The cartographic history of early Los Angeles is a series of subdivisions, and this map exemplifies the breaking up and selling of land parcels within the original pueblo area of the city in California’s early years of statehood. Many early maps acted as real estate advertisements and were sometimes graphically beautiful, like this one produced by the famed Britton and Rey lithographers from San Francisco. Five fine tracts of land are featured; all belong to Prudent Beaudry, a Canadian immigrant who had done very well in retail and real estate. You could say Beaudry was an early “developer” who bought land cheap then improved it and sold it at a handsome profit without apology. A man of many ideas and strong opinions, he was elected to the Common Council and then Mayor in 1874 but was also involved in water companies, streetcars, vineyards, and even orange growing for a time.
The map is simple but shows the early street names clearly from Plaza Way over to the sticks of 7th Street. Included are also a few landmarks: St. Vincents College (later to become Loyola University), the Gas Works, City Hall, the court house and the lush gardens of Bellevue Terrace, where Central Library stands today. Of note is the train depot at Alameda and Commercial used by the Los Angeles and San Pedro Railroad, the very first railroad line in Los Angeles. Before the transcontinental rail connections of 1876 (Southern Pacific) and 1885 (Santa Fe), the LA & SP Railroad, built by Phineas Banning and John G. Downey, connected the city to the harbor 21 miles south. Also on this map is the true meridian next to magnetic north with the variance of 14/30 E. The detail goes over my liberal arts-educated head but will be of some interest to mathematicians and engineers.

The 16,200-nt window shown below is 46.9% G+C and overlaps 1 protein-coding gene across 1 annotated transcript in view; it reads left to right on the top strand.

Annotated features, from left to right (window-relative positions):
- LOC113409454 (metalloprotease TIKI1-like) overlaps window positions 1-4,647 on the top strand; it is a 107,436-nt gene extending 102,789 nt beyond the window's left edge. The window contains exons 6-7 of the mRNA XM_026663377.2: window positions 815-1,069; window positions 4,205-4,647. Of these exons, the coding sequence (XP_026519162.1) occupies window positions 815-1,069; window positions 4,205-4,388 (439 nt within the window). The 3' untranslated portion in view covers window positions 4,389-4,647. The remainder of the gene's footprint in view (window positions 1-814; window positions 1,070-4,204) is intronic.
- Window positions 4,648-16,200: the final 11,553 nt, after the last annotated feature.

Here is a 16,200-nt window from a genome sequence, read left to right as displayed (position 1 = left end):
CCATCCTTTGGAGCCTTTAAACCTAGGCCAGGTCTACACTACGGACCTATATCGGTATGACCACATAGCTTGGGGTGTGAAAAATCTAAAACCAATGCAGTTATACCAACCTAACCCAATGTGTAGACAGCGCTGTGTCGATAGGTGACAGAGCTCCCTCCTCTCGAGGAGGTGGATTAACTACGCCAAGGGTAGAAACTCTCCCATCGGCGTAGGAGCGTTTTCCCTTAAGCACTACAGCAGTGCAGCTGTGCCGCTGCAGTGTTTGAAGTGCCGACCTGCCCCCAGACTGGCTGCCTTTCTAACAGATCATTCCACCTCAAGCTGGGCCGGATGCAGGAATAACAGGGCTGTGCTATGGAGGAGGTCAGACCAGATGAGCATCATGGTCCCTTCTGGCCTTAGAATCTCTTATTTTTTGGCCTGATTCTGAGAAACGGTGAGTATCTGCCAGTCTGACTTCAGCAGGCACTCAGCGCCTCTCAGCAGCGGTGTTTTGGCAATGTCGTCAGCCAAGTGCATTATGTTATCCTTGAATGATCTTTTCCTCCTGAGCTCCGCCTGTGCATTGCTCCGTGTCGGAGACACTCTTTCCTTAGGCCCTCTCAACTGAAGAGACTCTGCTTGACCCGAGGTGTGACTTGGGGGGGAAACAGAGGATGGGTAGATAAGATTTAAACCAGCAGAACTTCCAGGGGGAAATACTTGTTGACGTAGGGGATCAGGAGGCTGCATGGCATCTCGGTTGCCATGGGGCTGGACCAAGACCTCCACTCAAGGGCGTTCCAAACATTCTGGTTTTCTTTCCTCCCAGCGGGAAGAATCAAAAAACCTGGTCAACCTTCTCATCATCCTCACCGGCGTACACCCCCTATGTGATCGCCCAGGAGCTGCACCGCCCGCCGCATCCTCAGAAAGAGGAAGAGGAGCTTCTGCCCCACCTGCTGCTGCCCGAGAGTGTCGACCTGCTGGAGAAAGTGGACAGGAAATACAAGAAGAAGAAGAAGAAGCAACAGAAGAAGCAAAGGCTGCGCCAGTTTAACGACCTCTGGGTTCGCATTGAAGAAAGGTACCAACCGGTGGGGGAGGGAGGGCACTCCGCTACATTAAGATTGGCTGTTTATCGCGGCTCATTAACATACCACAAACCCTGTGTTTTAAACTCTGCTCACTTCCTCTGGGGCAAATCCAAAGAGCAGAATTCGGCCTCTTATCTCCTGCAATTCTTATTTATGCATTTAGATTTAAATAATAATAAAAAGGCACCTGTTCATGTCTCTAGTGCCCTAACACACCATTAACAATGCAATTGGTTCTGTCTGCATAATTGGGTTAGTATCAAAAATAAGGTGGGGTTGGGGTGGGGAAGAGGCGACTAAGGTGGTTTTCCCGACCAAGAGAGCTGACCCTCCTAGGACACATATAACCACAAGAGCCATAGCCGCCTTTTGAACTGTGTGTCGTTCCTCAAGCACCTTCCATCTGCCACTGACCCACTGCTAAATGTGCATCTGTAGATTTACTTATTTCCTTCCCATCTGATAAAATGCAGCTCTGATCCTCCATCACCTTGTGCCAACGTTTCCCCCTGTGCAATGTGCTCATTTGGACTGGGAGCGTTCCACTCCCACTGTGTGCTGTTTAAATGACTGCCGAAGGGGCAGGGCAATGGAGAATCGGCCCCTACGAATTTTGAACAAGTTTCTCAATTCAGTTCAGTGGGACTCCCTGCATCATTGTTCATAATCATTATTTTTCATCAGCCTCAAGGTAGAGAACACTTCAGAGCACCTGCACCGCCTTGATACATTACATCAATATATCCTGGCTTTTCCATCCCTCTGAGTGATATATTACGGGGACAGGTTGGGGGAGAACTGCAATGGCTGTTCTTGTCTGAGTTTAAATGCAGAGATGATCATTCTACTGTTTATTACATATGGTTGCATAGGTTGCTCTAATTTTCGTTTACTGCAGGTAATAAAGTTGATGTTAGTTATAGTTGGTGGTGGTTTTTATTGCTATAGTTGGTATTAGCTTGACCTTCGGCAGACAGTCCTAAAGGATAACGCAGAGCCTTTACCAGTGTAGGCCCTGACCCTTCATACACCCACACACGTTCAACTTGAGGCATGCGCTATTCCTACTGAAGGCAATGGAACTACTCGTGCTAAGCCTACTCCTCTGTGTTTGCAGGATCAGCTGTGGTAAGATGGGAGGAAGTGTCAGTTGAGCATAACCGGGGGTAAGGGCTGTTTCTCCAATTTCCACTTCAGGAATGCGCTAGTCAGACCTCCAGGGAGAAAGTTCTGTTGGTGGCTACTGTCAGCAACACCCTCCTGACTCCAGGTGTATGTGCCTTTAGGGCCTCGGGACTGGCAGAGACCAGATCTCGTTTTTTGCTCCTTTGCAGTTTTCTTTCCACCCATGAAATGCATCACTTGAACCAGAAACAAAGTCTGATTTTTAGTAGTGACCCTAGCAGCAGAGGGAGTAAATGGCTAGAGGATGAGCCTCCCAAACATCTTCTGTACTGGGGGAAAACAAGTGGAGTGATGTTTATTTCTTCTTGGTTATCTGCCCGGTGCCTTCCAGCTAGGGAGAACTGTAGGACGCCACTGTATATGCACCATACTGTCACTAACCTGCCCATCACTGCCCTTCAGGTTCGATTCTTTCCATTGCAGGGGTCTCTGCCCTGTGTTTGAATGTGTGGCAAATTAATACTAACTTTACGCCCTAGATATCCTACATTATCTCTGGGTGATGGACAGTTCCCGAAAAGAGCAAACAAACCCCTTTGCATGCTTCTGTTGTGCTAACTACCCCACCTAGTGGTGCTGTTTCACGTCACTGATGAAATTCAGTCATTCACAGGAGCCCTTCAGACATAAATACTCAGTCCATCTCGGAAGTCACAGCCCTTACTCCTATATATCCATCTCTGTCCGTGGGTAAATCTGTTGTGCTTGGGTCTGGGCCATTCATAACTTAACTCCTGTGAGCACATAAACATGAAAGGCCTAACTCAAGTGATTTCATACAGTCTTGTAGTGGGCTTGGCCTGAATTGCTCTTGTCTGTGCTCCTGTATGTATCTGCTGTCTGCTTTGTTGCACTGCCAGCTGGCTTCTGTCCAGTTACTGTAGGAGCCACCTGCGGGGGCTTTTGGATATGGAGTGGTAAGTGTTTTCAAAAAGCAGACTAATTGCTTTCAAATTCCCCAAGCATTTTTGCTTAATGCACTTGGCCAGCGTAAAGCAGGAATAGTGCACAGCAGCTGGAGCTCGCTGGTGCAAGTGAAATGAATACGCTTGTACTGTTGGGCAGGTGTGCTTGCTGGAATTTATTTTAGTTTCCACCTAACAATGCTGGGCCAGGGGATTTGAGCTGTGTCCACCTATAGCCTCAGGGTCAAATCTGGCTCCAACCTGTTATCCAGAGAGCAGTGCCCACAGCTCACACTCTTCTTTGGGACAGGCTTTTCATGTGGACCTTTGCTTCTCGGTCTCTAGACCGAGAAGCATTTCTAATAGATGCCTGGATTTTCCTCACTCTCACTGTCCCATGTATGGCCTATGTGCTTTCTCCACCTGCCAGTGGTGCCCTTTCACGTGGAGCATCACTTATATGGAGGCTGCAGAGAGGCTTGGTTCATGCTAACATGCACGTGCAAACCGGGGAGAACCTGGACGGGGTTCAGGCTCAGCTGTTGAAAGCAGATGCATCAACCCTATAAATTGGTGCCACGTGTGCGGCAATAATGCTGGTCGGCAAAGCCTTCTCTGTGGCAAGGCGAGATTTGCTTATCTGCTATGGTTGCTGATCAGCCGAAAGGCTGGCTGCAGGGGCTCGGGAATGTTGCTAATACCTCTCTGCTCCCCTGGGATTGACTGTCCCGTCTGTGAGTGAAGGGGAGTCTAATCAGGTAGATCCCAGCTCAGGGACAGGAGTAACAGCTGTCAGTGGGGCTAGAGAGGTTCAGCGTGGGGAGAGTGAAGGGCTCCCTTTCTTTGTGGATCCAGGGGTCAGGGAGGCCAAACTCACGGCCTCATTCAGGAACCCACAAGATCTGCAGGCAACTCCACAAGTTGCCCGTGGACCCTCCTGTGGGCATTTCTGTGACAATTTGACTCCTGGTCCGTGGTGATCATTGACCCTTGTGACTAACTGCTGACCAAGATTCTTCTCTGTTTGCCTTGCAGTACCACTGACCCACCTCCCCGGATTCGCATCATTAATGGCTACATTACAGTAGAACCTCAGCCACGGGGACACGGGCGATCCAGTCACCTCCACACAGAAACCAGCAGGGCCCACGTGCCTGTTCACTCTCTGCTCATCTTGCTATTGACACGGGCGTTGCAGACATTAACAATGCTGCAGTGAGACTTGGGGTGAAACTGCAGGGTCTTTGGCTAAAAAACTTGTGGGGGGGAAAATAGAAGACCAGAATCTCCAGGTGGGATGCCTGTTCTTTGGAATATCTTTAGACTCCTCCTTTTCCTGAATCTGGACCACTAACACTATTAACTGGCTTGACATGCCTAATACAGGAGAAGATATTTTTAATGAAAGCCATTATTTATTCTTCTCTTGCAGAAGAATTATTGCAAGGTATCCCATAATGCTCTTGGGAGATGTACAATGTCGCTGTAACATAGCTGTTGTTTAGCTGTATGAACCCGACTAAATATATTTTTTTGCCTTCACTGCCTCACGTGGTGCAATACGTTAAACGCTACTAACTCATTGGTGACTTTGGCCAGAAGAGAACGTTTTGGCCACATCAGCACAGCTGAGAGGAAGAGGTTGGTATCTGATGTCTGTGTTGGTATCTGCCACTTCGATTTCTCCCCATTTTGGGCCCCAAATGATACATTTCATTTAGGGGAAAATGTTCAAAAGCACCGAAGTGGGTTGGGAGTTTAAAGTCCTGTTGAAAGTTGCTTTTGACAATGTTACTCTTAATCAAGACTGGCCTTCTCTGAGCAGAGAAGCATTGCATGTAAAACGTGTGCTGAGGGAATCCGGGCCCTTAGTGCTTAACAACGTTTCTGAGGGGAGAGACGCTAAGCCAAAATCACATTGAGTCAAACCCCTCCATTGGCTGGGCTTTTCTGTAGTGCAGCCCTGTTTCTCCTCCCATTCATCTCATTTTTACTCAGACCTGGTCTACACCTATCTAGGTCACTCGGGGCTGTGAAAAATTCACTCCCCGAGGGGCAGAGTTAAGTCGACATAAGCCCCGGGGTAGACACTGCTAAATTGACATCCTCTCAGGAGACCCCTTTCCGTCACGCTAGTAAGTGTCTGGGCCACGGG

Above: Map of a portion of the City of Los Angeles, California showing Bellevue Terrace tract, the Beaudry Tract, the Arcadia Tract, and the Ballesteros Tract by Litho Britton and Rey San Francisco, 1868
Los Angeles Public Library map librarian Glen Creason shares a map from the Central Library’s collection at CityThink each week.